Commencement – a beginning and an ending.
For most students, reaching commencement is among the most joyous moments in both their academic careers and lives in general. The end of years of work and the beginning of the next chapter of their lives. And we would be remiss to forget the families who stood by their students through their academic journeys – watching them achieve their dreams is just as important to families as it is to students.
The University of Central Oklahoma’s spring 2022 commencement saw these moments, but for two Central families, commencement marked something much more personal. For these families, commencement brought forth a complicated set of emotions and the end of what their loved ones started but were not there to see finished.
In 1995, Ivan Martinez wasn’t thinking about college, but his father, Gilbert Martinez, may have been. Gilbert looked at his newborn son, Ivan, and saw opportunity, promise and dreamed of his future success.
Ten days later, on April 19, 1995, Gilbert, a minister, would assist a church member at the social security office on the first floor of the Alfred P. Murrah Federal Building and never return home.
Twenty-seven years later, Ivan walked across the stage to accept his MBA at Central.
“To me, earning this MBA is a tribute to my father. My dad was always a strong advocate for education in our household. He was a pastor, a teacher, a leader in the OKC Latino community and an army veteran, so he knew the importance and value a degree held,” Ivan said.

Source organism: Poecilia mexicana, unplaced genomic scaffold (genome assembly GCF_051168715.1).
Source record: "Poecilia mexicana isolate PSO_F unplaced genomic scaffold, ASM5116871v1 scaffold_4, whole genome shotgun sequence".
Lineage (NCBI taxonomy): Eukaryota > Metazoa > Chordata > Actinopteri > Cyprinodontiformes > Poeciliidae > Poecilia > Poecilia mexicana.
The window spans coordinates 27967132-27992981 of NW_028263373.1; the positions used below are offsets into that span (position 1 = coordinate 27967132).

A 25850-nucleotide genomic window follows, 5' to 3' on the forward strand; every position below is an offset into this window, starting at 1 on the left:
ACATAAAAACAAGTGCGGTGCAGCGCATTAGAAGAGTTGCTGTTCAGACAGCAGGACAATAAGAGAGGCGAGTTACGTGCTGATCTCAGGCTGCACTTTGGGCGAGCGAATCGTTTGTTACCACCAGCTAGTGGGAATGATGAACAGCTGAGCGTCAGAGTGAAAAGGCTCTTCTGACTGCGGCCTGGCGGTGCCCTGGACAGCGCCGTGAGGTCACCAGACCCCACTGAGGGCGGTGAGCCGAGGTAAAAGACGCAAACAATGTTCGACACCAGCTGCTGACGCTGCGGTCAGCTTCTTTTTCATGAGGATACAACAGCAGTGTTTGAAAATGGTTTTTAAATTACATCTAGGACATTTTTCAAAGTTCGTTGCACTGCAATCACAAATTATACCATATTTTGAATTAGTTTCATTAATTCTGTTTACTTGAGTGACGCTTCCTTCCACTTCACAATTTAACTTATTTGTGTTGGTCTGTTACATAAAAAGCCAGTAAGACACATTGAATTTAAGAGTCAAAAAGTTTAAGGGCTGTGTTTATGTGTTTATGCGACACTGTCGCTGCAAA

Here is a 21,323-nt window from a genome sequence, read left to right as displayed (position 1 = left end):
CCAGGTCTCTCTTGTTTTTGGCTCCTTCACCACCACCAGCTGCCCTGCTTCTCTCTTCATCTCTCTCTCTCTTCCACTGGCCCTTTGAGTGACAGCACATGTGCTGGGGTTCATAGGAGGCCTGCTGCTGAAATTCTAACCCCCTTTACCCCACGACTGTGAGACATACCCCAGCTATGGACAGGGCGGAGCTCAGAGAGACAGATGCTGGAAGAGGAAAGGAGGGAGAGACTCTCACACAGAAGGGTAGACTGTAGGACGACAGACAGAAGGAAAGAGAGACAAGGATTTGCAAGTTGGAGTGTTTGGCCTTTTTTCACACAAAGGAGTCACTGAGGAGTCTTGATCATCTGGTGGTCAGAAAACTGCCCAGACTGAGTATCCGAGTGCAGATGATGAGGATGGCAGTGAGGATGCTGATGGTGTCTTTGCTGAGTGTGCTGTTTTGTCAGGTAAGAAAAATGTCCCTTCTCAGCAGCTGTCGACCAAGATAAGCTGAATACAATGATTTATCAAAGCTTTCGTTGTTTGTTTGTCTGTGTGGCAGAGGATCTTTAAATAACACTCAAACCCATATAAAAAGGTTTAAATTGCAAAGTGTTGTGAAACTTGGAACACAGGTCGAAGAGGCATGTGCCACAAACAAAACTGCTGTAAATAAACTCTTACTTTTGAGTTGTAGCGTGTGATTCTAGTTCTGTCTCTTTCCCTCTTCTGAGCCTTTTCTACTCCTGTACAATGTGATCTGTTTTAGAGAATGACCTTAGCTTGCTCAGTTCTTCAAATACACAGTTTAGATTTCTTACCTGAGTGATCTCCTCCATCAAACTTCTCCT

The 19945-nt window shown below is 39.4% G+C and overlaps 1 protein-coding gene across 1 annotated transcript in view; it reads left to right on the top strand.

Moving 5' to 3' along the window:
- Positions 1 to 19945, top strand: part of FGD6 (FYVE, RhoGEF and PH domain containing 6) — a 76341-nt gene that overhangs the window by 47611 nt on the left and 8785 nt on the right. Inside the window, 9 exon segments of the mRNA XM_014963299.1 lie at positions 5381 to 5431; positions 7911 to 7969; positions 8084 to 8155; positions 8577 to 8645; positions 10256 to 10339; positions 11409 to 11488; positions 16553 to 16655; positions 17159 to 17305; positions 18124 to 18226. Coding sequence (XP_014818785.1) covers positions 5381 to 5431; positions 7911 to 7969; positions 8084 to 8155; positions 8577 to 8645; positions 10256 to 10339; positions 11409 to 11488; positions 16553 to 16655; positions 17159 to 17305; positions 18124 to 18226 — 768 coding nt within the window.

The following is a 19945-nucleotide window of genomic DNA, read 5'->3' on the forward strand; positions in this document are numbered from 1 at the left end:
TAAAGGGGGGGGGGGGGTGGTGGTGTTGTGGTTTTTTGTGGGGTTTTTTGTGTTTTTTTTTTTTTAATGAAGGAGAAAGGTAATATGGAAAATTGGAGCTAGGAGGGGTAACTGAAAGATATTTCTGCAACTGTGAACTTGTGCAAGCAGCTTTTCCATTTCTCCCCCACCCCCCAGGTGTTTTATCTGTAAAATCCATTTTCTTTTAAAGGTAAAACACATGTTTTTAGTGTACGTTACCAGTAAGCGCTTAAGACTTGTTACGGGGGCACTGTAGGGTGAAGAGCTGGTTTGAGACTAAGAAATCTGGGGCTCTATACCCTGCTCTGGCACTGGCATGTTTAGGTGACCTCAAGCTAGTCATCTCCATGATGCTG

Ivan and his four siblings attended college with full scholarships from the Oklahoma City Community Foundation Survivors Education Fund. The fund was established to ensure that children affected by the OKC bombing would have the opportunity to achieve their dreams.
“The fund helped us achieve the greatest achievement of being first-generation college graduates in our family. This MBA wouldn’t be possible without the Survivors Fund Scholarship, and the motivation my family gives me to continue my education. This MBA means resiliency, consistency and determination for a brighter future.”
“This one’s for you dad.”
Brandon Young was the kind of young man that any parent would be proud of, often described as charming, funny, bright and kind.
He was born in Longview, Texas, in 1985, to parents Joe and Lisa. After graduating high school in 2004, he took a break from academics. Like many students, he decided to continue his education as an adult and enrolled at UCO in 2018 and earned his Bachelor of Business Administration in finance. Brandon’s positive experience brought him back to Central to earn his MBA. But Brandon would never get to see his efforts come to fruition. At only 36 years old, he passed away March 19, 2022, just two months shy of commencement.
“Brandon always had clever and insightful words to share in class,” Dini Homsey, Ph.D., UCO MBA program director, said. “We could be having a deep discussion and Brandon would drop a zinger and get the whole class laughing and thinking about topics in a new way. Even in the face of challenges, he was diligent about staying connected with his faculty and making his best efforts to succeed. He will be missed by his classmates, his faculty and our MBA and College of Business team.”
On commencement day, his father, Joe, was there to carry on Brandon’s legacy. He was granted his MBA posthumously. Joe proudly walked across the stage for his son to accept the degree he worked so hard to earn.
In education, the individual effort is often emphasized. The student goes to class. They write their own papers. They take the tests. They put the work in. But anyone who has earned a degree knows that’s not entirely true. The student’s effort is almost always supported and driven by those who love them the most.
They are the ones with their students at the very beginning – and the very end. A legacy that is never forgotten.